Martin Brundle has played down talk of any rivalry between Sky and the BBC this year, although he is adamant he is happy to be reverting to the role of co-commentator.

Brundle took on the lead commentators role last season at the BBC, replacing Jonathan Legard, while David Coulthard joined him in the commentary box. This year the 52-year-old driver-turned-commentator reverts to his usual co-commentators role on the new dedicated Sky Sports F1 HD channel, with former BBC Radio 5 Live man David Croft acting as the lead.

"One thing is absolutely for sure, having done a year as the lead commentator, I will now be a better co-commentator," he told reporters, including Crash.net, during the recent Sky Sports F1 press day. "I now realise some of the challenges there are of being the lead commentator, which I hadn't experienced before. I'd kind of sensed, but hadn't experienced. When Murray [Walker] use to look at me as if to say 'Shut up!'. I now know why.

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"I much prefer being the co-commentator. I realised that halfway through last year when I was the lead, which I enjoyed doing and I think it worked well with DC and myself. We got a lot of nice comments. A lot of people said we couldn't carry the commentary box and we had a 4 hour race in Canada and we carried it just fine. But I prefer to be co-commentator.

"I did a rehearsal with Crofty the other day [in preparation for 2012] and it just absolutely cemented that in my head. I think I had to force being the lead commentator, whereas I don't have to force being co-comm."

Brundle meanwhile is convinced Sky will take the coverage of the sport to a whole new level. He also played down talk of going up against the BBC: "I don't think we need to think about the BBC F1 programme and they don't need to think about us," Brundle continued. "We are all out there trying to make the best F1 show we can. The audiences will decide on what they want to watch and what they can watch.

"What I do know is that we have got a lot of unique features that I have never seen in any other type of F1 broadcast.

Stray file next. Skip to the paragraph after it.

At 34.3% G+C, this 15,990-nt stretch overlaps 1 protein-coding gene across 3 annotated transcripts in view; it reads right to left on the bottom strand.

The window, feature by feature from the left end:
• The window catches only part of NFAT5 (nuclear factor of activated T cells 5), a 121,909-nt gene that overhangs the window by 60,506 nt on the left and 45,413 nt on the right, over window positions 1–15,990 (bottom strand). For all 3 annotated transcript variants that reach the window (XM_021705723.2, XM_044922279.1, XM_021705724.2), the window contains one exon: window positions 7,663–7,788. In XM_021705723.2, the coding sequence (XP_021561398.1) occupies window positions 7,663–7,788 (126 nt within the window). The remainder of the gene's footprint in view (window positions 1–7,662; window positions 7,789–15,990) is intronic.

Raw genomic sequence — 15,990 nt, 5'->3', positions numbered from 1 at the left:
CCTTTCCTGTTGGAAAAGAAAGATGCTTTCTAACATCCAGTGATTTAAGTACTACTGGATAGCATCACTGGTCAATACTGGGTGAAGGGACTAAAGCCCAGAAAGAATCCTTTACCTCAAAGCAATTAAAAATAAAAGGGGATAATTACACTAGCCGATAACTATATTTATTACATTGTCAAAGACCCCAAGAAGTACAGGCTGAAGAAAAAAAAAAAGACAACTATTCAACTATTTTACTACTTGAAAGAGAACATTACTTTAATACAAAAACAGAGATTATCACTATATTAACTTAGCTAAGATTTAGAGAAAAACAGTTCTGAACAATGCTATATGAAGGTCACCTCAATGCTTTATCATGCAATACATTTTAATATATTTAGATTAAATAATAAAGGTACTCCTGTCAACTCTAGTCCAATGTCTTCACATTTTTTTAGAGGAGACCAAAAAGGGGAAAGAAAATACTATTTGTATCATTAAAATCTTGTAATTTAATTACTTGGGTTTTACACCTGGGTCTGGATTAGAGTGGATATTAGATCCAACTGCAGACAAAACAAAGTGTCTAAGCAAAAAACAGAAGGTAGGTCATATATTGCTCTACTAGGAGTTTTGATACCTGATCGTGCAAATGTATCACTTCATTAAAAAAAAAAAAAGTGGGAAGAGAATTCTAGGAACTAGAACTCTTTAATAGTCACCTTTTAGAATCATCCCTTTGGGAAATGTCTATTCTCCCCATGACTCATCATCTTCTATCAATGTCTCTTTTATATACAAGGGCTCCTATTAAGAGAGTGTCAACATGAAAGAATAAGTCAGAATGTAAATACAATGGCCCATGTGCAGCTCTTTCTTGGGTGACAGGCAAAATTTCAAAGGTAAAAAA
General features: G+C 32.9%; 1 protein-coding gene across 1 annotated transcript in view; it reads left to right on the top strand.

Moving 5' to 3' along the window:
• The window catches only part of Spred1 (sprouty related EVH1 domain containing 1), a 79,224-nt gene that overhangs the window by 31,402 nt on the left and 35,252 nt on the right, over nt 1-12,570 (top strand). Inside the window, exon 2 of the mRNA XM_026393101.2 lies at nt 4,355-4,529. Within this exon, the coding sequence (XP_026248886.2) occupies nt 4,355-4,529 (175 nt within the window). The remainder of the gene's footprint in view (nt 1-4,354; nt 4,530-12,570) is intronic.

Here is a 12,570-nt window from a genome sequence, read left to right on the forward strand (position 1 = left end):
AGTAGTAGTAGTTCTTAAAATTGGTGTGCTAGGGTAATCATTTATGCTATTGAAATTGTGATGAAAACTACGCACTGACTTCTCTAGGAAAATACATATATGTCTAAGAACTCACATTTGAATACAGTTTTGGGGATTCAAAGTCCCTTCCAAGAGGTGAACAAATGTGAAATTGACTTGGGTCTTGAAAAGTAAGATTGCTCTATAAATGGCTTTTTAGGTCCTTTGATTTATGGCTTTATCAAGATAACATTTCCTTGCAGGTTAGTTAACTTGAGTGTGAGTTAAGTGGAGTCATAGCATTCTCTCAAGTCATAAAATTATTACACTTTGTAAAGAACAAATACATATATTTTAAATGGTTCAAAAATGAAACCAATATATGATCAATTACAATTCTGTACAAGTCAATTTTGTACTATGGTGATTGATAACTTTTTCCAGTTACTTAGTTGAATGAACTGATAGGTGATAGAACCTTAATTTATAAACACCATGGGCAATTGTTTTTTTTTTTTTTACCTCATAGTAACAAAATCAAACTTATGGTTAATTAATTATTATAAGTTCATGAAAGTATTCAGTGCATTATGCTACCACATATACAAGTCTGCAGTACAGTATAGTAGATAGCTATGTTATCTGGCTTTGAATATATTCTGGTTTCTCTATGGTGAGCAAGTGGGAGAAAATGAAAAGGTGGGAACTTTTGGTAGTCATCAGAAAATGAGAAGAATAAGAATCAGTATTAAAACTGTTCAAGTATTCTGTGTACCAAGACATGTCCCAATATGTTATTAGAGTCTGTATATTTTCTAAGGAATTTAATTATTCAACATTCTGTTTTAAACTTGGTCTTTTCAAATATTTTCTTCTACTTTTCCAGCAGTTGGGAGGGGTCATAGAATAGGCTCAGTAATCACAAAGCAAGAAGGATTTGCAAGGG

"What is fascinating for me is that I was in at the beginning with ITV. They took it over from the BBC [in 1997] and they just moved it on hugely at that time from what it was 15 years ago. ITV won three BAFTAs and six or seven RTS [Royal Television Society] awards for their F1 coverage and had huge audiences.

"Then the BBC came back in [in 2009], with new ideas, a new energy and new resource. It was fascinating to see how many more new ideas there were. At ITV we thought we had all the bases covered. But we didn't because I think the BBC moved it on again from what ITV were doing.

"Now I am joining a new group of people at Sky Sports to do it in a different way [on the new Sky Sports F1 HD channel]. The resource, the energy, the culture of the business, I am finding it extraordinary. I am extremely happy that I have joined them and now I am seeing and hearing more new ideas - and you think: 'Why didn't we think of that before?' It is making me think about new things as well.

"The important thing is whenever the pitlane is open we are going to be live on air and we have got the scope to do all the things, any ideas, I wish I could have done [in the past]. I had a list of 25 or 30 ideas of some technical things I wanted to do [when I came here]. 20 of them I have probably had for the last three years. But we didn't have the air time or resource or budget to do them [at the BBC].

"When I tried to watch F1 when I was a kid it was on at 11.30 on a Sunday night, a 1 hour highlights show with Murray and James [Hunt], if you were lucky. Now we are going to be on air 14 hours a weekend, plus the other shows and plus other interactions. It is just extraordinary. We will get the audience.

"Sky has committed hundreds of millions of pounds to F1 for the next seven years. It isn't going away," Brundle concluded.


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